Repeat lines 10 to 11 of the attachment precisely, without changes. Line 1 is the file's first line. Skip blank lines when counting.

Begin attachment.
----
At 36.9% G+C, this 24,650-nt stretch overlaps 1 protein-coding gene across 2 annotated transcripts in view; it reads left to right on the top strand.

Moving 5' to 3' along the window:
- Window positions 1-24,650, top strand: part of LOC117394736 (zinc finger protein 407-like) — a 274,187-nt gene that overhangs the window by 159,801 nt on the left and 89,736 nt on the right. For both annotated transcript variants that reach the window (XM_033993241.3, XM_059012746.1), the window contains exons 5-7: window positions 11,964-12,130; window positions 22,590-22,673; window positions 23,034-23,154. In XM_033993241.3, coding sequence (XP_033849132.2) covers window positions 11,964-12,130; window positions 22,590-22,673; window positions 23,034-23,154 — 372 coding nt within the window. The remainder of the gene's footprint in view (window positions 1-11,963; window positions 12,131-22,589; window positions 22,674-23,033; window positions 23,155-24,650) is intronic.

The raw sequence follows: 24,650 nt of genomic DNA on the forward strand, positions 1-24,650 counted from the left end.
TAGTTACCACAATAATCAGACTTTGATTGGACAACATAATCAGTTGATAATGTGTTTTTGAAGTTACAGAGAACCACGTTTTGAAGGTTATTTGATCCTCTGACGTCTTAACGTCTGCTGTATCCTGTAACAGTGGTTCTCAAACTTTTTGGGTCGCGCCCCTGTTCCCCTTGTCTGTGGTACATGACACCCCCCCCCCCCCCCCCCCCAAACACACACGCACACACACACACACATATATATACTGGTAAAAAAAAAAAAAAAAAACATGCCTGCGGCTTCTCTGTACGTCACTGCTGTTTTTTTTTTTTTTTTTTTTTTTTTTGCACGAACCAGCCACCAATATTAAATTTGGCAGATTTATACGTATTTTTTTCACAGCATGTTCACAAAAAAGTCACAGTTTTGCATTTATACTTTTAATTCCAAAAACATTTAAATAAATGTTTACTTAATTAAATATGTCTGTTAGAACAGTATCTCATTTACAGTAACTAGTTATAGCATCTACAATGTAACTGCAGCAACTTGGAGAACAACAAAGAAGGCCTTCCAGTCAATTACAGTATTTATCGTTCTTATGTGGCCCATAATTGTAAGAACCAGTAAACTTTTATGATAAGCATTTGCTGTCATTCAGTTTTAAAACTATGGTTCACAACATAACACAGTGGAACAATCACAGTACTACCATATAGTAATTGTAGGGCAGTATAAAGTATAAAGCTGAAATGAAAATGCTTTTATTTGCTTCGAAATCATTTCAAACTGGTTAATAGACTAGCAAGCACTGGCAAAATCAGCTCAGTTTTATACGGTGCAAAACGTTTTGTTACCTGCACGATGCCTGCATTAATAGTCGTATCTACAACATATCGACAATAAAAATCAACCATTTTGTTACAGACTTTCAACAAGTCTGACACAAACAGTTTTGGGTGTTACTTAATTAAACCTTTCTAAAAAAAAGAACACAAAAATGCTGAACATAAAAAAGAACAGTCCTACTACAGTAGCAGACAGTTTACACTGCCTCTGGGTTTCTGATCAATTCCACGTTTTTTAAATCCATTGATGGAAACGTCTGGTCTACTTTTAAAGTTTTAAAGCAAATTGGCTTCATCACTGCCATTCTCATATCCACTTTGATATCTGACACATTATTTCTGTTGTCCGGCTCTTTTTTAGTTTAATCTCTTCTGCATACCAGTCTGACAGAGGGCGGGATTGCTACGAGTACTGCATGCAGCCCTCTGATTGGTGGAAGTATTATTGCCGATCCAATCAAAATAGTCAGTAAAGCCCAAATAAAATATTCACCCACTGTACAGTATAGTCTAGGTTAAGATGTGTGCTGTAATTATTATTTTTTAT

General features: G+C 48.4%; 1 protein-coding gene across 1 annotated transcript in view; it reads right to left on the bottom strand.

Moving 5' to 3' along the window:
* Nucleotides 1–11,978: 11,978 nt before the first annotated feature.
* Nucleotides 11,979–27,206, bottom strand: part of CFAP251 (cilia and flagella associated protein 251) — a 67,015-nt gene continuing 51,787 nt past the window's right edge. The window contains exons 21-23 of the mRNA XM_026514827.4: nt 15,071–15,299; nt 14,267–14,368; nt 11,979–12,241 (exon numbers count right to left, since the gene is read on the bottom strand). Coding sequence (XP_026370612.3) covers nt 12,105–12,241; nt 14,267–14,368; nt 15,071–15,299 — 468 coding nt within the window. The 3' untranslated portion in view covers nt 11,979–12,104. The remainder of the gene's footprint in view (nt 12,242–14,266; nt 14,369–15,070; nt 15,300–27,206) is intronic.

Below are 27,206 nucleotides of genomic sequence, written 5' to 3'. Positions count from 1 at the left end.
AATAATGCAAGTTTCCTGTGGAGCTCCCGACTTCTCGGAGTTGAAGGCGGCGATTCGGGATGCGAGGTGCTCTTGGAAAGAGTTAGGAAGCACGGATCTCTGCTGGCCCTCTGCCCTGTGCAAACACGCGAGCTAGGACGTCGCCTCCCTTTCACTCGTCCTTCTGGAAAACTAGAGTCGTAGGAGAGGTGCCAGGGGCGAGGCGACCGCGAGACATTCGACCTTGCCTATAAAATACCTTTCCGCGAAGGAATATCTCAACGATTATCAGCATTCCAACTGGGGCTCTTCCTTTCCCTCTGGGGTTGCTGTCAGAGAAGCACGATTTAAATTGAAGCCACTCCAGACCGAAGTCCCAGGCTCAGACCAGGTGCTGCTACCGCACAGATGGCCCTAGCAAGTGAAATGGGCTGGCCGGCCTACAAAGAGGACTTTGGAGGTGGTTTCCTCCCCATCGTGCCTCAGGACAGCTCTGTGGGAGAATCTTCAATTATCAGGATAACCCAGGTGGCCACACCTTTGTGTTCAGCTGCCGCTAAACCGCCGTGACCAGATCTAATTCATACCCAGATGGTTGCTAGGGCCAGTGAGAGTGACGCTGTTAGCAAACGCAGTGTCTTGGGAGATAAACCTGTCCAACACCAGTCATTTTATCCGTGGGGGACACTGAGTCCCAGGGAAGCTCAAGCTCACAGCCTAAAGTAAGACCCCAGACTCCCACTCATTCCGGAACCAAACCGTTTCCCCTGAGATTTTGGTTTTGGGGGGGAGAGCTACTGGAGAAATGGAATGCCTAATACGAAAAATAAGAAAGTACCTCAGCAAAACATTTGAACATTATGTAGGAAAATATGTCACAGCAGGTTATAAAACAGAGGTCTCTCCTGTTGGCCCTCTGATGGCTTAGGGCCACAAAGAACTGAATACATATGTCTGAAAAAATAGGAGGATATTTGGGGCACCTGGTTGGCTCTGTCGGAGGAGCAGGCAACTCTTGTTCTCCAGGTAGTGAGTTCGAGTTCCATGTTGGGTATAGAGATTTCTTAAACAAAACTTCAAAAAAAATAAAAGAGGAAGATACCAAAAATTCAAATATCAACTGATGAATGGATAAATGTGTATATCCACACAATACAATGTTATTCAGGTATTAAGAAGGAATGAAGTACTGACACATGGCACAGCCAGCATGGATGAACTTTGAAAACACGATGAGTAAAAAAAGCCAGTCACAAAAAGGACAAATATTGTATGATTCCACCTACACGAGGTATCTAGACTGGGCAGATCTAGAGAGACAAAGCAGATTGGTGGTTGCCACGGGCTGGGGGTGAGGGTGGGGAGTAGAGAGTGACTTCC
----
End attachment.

Below are 27,206 nucleotides of genomic sequence, written 5' to 3'. Positions count from 1 at the left end.
AATAATGCAAGTTTCCTGTGGAGCTCCCGACTTCTCGGAGTTGAAGGCGGCGATTCGGGATGCGAGGTGCTCTTGGAAAGAGTTAGGAAGCACGGATCTCTGCTGGCCCTCTGCCCTGTGCAAACACGCGAGCTAGGACGTCGCCTCCCTTTCACTCGTCCTTCTGGAAAACTAGAGTCGTAGGAGAGGTGCCAGGGGCGAGGCGACCGCGAGACATTCGACCTTGCCTATAAAATACCTTTCCGCGAAGGAATATCTCAACGATTATCAGCATTCCAACTGGGGCTCTTCCTTTCCCTCTGGGGTTGCTGTCAGAGAAGCACGATTTAAATTGAAGCCACTCCAGACCGAAGTCCCAGGCTCAGACCAGGTGCTGCTACCGCACAGATGGCCCTAGCAAGTGAAATGGGCTGGCCGGCCTACAAAGAGGACTTTGGAGGTGGTTTCCTCCCCATCGTGCCTCAGGACAGCTCTGTGGGAGAATCTTCAATTATCAGGATAACCCAGGTGGCCACACCTTTGTGTTCAGCTGCCGCTAAACCGCCGTGACCAGATCTAATTCATACCCAGATGGTTGCTAGGGCCAGTGAGAGTGACGCTGTTAGCAAACGCAGTGTCTTGGGAGATAAACCTGTCCAACACCAGTCATTTTATCCGTGGGGGACACTGAGTCCCAGGGAAGCTCAAGCTCACAGCCTAAAGTAAGACCCCAGACTCCCACTCATTCCGGAACCAAACCGTTTCCCCTGAGATTTTGGTTTTGGGGGGGAGAGCTACTGGAGAAATGGAATGCCTAATACGAAAAATAAGAAAGTACCTCAGCAAAACATTTGAACATTATGTAGGAAAATATGTCACAGCAGGTTATAAAACAGAGGTCTCTCCTGTTGGCCCTCTGATGGCTTAGGGCCACAAAGAACTGAATACATATGTCTGAAAAAATAGGAGGATATTTGGGGCACCTGGTTGGCTCTGTCGGAGGAGCAGGCAACTCTTGTTCTCCAGGTAGTGAGTTCGAGTTCCATGTTGGGTATAGAGATTTCTTAAACAAAACTTCAAAAAAAATAAAAGAGGAAGATACCAAAAATTCAAATATCAACTGATGAATGGATAAATGTGTATATCCACACAATACAATGTTATTCAGGTATTAAGAAGGAATGAAGTACTGACACATGGCACAGCCAGCATGGATGAACTTTGAAAACACGATGAGTAAAAAAAGCCAGTCACAAAAAGGACAAATATTGTATGATTCCACCTACACGAGGTATCTAGACTGGGCAGATCTAGAGAGACAAAGCAGATTGGTGGTTGCCACGGGCTGGGGGTGAGGGTGGGGAGTAGAGAGTGACTTCC